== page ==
We had a spectacular spring break. The trip to the Galapagos was more magical than our everyday life, of course, and Grace and Whit, sponges that they are, soaked it all up. As we headed home, on the last morning, Grace was tearful. In the airport lounge (as we embarked on what would be a full 24 hours of travel) she looked at me with mournful eyes. “I don’t want it to be over,” she said, hugging me hard. I nodded, my own eyes filling with tears.
“Why does it have to end? Why does it have to be so sad?” she asked me, her voice muffled against my shoulder. A wry smile flitted across my face, though she couldn’t see it. Why does it? This is something I ask myself every single day.
“Oh, Gracie. You can’t have one without the other,” I said. She pulled away and looked me in the eye, a question in her face. “You know, the amazing experience is part of it and then being sad it’s over is the other part.” She nodded silently, chewing her lip. We sat in silence, the huge ceiling fans in the Guayaquil airport spinning slowly overhead. I watched Grace’s knee jiggle as I thought of the two edges of this world, of the joy and the sorrow, of the beauty and the pain, of how inextricably linked they are, of how ambivalent I feel that my daughter is learning this lesson already.
The last night of break, Whit came out of his room a few minutes after I had tucked him in. I walked him back into his dark room and sat down on the edge of his bed. “What’s on your mind?” His cheeks were wet and he had clearly been crying. He shook his head and I waited.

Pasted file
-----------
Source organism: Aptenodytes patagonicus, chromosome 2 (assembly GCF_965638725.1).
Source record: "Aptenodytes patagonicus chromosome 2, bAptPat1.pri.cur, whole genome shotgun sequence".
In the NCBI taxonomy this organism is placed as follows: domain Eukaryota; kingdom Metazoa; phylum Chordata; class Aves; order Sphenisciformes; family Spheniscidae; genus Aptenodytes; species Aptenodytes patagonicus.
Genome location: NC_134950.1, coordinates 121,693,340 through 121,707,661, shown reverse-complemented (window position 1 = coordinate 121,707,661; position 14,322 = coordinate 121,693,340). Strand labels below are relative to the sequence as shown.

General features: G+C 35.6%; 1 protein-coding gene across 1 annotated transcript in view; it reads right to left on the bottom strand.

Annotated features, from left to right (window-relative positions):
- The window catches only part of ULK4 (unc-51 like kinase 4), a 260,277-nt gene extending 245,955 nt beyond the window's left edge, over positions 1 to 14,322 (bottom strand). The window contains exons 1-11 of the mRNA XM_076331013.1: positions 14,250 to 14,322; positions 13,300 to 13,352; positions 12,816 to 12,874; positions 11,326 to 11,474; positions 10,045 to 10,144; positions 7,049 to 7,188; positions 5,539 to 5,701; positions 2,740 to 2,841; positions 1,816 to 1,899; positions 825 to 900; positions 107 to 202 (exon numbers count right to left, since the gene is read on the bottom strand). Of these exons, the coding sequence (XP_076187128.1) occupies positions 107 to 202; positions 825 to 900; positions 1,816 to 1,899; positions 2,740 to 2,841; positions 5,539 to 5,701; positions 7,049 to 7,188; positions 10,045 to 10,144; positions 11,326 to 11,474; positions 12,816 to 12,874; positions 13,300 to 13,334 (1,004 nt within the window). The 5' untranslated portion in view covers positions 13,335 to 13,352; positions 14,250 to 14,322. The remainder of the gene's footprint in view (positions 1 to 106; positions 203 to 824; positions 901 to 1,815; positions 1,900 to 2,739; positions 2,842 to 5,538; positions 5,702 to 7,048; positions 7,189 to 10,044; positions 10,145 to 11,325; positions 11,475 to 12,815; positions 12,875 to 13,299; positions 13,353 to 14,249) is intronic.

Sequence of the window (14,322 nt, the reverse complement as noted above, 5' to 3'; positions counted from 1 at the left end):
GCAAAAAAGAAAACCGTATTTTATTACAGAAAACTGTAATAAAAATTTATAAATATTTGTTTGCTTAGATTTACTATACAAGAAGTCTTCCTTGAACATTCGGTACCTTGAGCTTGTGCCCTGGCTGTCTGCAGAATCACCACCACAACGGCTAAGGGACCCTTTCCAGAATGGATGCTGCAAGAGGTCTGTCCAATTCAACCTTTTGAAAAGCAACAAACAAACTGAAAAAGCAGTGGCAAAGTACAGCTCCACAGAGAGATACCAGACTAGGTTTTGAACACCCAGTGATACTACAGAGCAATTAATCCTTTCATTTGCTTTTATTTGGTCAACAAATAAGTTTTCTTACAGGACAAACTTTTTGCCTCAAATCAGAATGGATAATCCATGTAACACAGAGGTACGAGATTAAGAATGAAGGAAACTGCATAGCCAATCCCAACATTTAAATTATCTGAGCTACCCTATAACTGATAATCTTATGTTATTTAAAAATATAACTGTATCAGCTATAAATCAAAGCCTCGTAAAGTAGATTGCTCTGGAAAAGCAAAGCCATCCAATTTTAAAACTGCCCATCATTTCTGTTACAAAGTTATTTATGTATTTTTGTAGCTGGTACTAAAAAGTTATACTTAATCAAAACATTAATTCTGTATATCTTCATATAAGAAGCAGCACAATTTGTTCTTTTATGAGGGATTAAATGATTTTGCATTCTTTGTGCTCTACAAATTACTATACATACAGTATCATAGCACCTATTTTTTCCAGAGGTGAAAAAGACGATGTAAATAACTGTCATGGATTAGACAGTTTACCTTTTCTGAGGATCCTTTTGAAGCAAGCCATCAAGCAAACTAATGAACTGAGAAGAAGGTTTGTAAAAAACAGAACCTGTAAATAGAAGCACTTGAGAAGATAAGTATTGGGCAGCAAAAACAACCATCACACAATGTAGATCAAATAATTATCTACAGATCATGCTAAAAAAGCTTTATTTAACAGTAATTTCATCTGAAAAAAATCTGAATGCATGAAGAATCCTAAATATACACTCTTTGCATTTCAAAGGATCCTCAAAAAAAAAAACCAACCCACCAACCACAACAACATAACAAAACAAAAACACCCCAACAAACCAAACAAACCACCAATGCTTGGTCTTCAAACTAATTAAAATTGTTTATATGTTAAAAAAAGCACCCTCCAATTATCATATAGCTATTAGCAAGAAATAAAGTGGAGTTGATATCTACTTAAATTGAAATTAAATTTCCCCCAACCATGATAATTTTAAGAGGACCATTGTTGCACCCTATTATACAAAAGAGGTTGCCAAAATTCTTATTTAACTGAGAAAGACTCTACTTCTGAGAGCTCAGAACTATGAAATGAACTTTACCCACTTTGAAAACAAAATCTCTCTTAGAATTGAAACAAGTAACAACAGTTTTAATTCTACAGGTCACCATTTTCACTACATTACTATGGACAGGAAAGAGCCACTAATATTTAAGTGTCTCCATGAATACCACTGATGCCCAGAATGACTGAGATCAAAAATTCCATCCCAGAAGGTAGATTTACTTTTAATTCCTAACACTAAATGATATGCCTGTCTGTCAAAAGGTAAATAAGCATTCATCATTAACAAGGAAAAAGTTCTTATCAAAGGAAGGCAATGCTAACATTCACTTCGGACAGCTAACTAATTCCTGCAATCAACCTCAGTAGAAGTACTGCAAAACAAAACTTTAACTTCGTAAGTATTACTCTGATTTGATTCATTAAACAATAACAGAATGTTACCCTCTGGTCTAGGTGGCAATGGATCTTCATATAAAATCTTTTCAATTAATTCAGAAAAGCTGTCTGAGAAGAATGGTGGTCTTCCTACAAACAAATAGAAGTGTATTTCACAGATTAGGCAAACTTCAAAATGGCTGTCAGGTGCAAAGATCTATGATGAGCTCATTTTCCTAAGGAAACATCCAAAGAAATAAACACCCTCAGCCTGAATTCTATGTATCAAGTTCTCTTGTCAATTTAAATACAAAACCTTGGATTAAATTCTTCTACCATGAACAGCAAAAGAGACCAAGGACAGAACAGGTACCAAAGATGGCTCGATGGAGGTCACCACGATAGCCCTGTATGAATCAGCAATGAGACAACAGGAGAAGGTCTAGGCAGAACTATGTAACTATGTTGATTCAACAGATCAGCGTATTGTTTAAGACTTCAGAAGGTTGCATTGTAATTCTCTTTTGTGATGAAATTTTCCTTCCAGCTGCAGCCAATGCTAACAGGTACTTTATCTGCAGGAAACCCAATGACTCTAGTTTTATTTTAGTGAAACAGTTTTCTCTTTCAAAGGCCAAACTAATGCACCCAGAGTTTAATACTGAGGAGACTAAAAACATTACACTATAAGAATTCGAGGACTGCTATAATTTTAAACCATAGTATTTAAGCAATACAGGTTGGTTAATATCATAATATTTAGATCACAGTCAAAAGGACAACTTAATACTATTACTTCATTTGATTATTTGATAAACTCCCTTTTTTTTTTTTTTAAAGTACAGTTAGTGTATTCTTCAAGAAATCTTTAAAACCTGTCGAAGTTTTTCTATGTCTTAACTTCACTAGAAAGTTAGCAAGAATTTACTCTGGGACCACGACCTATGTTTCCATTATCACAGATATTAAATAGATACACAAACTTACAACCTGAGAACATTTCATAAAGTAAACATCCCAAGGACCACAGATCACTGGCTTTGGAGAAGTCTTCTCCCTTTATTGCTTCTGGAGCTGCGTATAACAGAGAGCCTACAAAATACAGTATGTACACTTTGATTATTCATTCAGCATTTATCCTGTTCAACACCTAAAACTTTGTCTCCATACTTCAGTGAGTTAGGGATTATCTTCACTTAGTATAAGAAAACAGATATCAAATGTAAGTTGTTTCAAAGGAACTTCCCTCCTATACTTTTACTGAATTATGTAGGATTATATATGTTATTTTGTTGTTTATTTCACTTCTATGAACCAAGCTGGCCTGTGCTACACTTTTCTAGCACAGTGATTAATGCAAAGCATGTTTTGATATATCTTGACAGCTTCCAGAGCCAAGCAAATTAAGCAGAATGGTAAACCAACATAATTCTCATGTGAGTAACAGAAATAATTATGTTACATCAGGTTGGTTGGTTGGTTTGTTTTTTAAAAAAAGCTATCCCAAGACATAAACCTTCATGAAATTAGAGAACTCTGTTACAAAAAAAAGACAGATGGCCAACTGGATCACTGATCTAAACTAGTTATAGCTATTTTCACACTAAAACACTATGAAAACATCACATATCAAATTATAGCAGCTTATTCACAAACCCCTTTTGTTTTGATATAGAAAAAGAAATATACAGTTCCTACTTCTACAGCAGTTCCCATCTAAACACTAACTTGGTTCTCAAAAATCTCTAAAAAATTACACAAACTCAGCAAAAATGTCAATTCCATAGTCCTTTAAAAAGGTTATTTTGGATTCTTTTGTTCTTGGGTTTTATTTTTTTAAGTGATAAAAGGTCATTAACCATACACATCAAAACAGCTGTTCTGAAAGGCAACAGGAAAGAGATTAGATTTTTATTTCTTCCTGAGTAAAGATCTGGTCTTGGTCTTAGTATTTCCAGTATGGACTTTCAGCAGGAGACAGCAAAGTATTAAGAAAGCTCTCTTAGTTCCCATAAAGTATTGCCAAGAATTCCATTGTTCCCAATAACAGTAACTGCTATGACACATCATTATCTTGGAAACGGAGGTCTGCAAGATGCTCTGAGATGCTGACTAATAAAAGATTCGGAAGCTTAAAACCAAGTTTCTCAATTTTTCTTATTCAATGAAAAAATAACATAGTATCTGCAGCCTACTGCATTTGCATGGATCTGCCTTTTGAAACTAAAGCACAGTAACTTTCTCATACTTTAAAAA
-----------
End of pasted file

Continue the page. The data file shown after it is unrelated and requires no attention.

“I want to go back to the Galapagos, Mummy. And I am just sad. Sad about everything that’s over.” I stroked his blond hair off his forehead. “I’m sad we’re not going back to Legoland.” I nodded.
“I know, Whit. It’s always sad when things are over.” I had a lump in my own throat as I spoke. Over and over again, Grace and Whit seem to go straight to the heart of all the things I find the most difficult. This is what they do: they drag me to confront the emotions with which I most struggle.
“So many things,” he hiccuped, “that didn’t seem that much fun at the time, like the hot slow bus to the turtle farm, or the long layover in Guayaquil, or the flight where we didn’t sleep…” his voice trailed off.
“Or that lunch in Puerto Ayora when you were so cranky,” I offered, and a small smile cracked his face.
“Yeah. All of those things. They didn’t seem that much fun when we were going them, but now I miss them all.”
Happiness isn’t something you experience; it’s something you remember. – Oscar Levant
I read this quote the day after that bedtime conversation with Whit, and I think it’s saying what he was, too. So often things take on the sheen of joy after the fact, their memory burnished with something that wasn’t necessarily there as we lived it. I don’t think this is a bad or a sad thing, though it does make me more aware that the experiences that feel like a slog (and Whit is right, that long bus ride back and forth across Santa Cruz qualifies) often become cherished memories.
It’s all connected, all of it: the delight and the sorrow, the experience and the memory, the difficulty fading into the background as the joyful center of an experience moves to the front. You can’t have one without the other, of any of these dualities, of that I’m sure. It’s a bittersweet thing, to watch my children learn this, and they both did on our trip to the Galapagos and in its wake. And it’s something I’m still learning, too.
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